Nine-Nine Out

Brooklyn Nine-Nine was a show I liked to classify as a low-fantasy (I snuck it onto the fantasy side of a chart I did some time ago). It existed outside of many of the issues surrounding policing, give or take the occasional episode. Notably, though, the villains in Nine-Nine were often corrupt police officers, sometimes even the Police Commissioner himself. It cast the protagonists as the good cops, and cops who were willing to stand up to injustices in the system.

It ended about a month ago with its main character, Jake Peralta, retiring from the NYPD. It’s not out of a crisis of conscience, though an earlier one in the season sees him accepting a suspension rather than being a part of a corrupt system that covers up police officers’ mistakes. His retirement is born out of a much longer arc of his issues surrounding his absent father and he decides to be present in his young son’s life while his wife, Amy, takes up the banner of police reform from the inside. It’s a strong character moment for sure, and maybe I was hoping too much for the issues with policing to be a factor in his retirement (especially given that one character, Rosa, already did so at the start).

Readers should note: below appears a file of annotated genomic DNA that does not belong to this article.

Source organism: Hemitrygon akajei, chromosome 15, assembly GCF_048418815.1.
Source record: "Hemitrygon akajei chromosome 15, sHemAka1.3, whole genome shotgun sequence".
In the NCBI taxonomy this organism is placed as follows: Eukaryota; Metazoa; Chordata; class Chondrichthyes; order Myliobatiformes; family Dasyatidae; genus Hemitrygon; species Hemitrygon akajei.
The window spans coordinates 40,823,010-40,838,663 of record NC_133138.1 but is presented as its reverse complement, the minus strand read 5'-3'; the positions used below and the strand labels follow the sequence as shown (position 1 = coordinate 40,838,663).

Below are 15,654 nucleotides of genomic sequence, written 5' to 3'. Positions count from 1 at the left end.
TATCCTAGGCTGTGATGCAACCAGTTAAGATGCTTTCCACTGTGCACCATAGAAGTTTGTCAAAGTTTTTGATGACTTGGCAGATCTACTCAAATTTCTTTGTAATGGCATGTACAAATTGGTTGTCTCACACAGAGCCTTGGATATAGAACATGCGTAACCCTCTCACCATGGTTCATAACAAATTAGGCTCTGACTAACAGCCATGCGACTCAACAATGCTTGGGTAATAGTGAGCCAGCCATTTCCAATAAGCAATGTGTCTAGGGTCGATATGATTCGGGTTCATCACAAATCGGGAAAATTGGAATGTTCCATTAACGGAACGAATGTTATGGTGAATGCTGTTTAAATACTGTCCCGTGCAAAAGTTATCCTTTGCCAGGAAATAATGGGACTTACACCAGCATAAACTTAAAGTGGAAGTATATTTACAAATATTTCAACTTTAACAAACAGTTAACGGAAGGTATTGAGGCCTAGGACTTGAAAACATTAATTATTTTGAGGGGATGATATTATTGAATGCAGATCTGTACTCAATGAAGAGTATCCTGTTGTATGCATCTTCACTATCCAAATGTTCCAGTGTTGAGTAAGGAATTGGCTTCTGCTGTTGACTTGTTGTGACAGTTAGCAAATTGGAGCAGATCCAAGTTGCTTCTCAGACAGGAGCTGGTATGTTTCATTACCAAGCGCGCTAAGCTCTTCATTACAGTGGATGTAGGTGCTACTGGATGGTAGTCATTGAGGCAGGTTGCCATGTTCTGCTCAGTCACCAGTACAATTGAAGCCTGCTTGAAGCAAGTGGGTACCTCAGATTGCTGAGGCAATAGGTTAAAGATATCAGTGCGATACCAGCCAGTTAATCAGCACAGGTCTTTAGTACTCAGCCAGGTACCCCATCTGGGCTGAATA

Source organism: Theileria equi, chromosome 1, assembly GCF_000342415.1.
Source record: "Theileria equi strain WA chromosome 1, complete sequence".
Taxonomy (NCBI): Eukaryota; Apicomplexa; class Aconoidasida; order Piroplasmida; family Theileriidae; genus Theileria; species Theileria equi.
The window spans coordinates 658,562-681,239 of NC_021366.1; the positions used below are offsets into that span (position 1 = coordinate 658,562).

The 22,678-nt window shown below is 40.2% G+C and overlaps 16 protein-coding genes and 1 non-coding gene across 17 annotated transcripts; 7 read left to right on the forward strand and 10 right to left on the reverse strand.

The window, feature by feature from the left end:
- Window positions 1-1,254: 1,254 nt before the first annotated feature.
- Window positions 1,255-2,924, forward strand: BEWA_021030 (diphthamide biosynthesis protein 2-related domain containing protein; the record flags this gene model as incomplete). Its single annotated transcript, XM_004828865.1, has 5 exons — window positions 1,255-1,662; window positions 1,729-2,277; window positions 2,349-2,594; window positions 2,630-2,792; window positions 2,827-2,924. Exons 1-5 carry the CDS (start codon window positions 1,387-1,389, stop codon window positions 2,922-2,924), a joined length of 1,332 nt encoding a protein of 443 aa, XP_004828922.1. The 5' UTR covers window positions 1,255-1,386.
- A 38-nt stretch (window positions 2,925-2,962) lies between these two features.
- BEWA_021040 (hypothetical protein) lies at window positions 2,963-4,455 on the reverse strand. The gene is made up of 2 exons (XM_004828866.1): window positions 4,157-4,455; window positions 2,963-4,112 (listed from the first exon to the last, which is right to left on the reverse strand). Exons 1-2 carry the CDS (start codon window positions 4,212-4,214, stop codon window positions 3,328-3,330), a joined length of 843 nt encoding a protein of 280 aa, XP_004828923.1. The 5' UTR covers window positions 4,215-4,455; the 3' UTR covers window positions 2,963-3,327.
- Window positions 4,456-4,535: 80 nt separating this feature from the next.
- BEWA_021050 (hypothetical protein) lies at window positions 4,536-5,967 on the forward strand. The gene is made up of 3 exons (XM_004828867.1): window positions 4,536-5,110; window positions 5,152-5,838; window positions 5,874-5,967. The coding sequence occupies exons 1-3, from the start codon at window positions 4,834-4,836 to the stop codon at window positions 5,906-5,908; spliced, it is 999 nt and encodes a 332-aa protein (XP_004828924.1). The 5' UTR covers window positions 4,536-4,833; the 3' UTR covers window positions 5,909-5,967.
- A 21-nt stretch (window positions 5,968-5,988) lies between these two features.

All the same, I’m still impressed with how Brooklyn Nine-Nine has handled its own central theme of policing. Again, it’s a sitcom, it had every right to just ignore all of this and keep on being a story about silly cops. Yet in the wake of George Floyd’s murder, the show’s writers decided to throw out its original plans for the eighth season and start over from the ground up. The show doesn’t dig as deep into these issues as, say, a segment on Last Week Tonight would, but given that it’s a half-hour comedy filled with wacky hijinks, even hearing the phrase ‘blue flu’ on the show feels remarkable. 

Perhaps the fantasy of Brooklyn Nine-Nine has grown unsustainable, especially when news report after news report reminds us that the system the police serve is an unjust one. Choosing to end on an emotional note, with a focus on the squad over the issues, was true to the show’s ethos: a strong focus on character and a wonderfully optimistic outlook. And for that, I remain thankful for the dose of escapism.

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